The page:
Dell Recovery Partition can not be deleted
I have a Dell Inspiron 1318 (laptop) that had Vista installed. I removed Vista and installed XP Pro SP3 (and all updates) and all drivers. This is a SATA drive in ATA mode for XP, it was ACHI under Vista. All shows fine under XP disk manager and ADD.
The system has a small 10Gb partition that had all the Vista recovery junk.
I formatted that as well as the primary partition during the XP install. I can not get ADD to merge this small partition with the main 200Gb partition.
I have tried deleting the small partition and merging (and every other permutation or combination), and all I get is a message to reboot to complete the merge. The system does a lot of checking, snorting, and other misc. file work during the boot, and tells me all is good at the end. But the small partition remains unchanged.
I curently have it set as the swap file dumping ground while I wait to see if there are any suggestions.
Thanks in advance.
Merging is not the correct operation. You want to delete the undesired partition, then resize the desired partition larger. The best way to do this is manually; one step at a time.
Whenever you do an operation that will affect the OS partition, DD needs to shut down Windows and reboot into its Linux recovery environment to complete the operation. If nothing happens then it is an indication that the Linux recovery environment does not properly support your hardware. Unfortunately, there is no communication between the two environments so the only indication available to you is that nothing happened.
The better way to do this is to shut down Windows and reboot your PC with the DD recovery CD. You can make one with the Bootable Media Builder application on the Tools menu. I think that if you do this you will probably find out that when booted into the recovery environment, DD cannot see your hard disk because it lacks the proper Linux drivers.
Two simple ways out -- one; try booting into "Safe" mode. Safe mode uses a DOS recovery environment and should support any device that is seen by your BIOS. Two; download the latest version of the Linux recovery environment and make a recovery CD from it. You can find this by logging into your account on the Acronis web site and going to the "Your Registered Products" section. Click on Disk Director 10 and look for the bootable ISO image file.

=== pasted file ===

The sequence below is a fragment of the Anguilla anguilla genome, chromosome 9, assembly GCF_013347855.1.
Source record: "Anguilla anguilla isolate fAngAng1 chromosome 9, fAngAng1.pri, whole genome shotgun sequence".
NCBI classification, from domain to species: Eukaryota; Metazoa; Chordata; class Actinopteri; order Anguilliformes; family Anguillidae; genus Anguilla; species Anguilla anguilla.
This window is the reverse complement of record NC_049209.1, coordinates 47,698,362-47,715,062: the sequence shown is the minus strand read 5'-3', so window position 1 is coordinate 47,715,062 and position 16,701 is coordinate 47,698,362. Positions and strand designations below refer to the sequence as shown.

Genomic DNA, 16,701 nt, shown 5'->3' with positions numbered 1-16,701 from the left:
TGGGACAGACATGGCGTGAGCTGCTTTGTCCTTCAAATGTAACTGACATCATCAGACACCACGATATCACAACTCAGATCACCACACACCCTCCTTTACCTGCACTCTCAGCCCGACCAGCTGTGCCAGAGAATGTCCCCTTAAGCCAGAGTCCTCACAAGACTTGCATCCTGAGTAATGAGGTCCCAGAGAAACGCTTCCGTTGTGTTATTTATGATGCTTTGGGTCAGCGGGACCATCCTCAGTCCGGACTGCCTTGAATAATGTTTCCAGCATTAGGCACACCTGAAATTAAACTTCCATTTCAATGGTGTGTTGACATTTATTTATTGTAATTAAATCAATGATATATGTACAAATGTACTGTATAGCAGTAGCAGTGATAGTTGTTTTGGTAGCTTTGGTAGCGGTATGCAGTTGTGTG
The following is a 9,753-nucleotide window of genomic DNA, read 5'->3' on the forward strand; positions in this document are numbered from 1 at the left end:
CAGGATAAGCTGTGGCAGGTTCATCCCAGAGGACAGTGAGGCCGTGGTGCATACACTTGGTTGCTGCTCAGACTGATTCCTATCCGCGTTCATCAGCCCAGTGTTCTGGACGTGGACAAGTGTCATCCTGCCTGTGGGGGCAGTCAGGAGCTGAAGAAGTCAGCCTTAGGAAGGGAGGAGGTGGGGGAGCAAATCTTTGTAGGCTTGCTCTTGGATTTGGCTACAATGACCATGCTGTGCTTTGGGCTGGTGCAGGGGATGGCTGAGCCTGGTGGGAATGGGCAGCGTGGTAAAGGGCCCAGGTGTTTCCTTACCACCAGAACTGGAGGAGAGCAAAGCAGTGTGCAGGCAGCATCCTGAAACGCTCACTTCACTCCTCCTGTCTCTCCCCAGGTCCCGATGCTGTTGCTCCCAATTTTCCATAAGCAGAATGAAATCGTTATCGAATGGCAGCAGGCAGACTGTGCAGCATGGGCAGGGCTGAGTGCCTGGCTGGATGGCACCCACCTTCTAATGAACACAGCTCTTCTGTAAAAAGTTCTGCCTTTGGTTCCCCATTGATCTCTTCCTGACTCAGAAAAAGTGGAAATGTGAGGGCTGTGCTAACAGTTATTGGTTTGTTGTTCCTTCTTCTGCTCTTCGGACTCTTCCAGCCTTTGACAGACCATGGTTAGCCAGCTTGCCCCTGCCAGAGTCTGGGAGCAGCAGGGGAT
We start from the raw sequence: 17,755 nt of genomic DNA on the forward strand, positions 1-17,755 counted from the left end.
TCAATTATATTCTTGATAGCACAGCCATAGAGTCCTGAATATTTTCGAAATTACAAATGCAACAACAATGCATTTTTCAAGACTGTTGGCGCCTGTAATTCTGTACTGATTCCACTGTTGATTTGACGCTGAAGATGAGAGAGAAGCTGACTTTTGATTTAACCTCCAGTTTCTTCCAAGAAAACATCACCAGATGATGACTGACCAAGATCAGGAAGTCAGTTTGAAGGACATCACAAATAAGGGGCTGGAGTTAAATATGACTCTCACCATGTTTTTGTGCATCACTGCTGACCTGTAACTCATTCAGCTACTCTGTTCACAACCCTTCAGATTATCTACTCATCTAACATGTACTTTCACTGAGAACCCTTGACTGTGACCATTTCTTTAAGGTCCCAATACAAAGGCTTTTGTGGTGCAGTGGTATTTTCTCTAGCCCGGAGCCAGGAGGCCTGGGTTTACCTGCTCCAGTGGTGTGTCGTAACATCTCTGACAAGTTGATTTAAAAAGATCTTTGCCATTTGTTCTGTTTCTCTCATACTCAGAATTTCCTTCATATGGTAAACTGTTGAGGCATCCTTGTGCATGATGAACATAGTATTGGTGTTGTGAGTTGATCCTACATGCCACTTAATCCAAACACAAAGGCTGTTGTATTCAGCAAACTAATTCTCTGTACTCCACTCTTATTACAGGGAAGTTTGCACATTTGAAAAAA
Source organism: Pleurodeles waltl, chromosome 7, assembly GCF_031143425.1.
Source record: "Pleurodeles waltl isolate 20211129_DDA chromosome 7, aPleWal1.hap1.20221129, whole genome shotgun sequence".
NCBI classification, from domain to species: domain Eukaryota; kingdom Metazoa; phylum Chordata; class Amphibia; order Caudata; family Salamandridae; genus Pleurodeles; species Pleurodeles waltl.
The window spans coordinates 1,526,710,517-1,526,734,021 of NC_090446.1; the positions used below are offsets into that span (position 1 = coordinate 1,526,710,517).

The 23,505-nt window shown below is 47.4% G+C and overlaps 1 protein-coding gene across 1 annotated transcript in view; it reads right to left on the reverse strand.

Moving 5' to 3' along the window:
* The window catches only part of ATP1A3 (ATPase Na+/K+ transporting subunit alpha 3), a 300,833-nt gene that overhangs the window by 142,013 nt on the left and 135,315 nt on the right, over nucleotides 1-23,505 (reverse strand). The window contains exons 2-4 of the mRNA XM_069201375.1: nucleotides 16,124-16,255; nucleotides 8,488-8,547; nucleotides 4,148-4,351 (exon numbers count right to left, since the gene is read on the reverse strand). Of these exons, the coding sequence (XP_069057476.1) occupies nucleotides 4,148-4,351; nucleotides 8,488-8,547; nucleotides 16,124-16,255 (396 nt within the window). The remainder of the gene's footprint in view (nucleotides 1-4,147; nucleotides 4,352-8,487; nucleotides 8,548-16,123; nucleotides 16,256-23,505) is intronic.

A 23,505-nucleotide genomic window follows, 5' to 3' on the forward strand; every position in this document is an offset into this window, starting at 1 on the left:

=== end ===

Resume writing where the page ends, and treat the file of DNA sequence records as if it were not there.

Hope this helps...
I'm REALLY impressed. I'm new to DD and just happened to be cruising the forum and read this thread.
The question was well-formed and complete but it was the response that blew me away. Complete, clear, and NOT condescending. I don't have the problem, most likely will never have the problem since, for me. Vista is just one step up from black death. (We had a computer with Windows ME one time.)
But, I learned something from the answer.
Vista got an undeserved bad reputation; it's a lot better than what you have probably read or heard. I've been running it since its release and it is a much better operating system than Windows XP. It had a rocky start but I wouldn't hesistate to recommend it now. Having recently switched to Windows 7, there have been some improvements over Vista and a couple of steps backwards too. For example, in Win7 they crippled Previous Versions of Files and Superfetch due to unwarranted complaining about how these features were implemented in Vista.
Thanks for the compliment, but we're just a bunch of volunteers who, like you, are trying to learn more about how our computers work.
Thank you for the answer. I'll give it a shot soon and let all know how it worked.
I have have been a network admin from way back. I got Microsoft certifications under NT4 and am an A+ tech. I have to say Vista did get a few things right, but more are not. I finally gave up trying to get Vista stable on this system, I put on SP2, tons of tweaks, but it still would crash much more frequently than XP. It took almost twice as long to boot as XP. It used resources at a prodigious rate. All this I could work around.
I finally removed it due to software incompatibility. I have many software packages that are not stable with Vista (even the Vista versions), but once Vista refused to search that spelled it's demise with me.
So bottom line Vista has some noce new features, but more things are still wrong than not. Skip it and wait to see if W7 finally gets things right. As always with anything Microsoft, wait until SP1 comes out before committing, unless you want to submit a lot of bug reports.
Thanks again for the reply.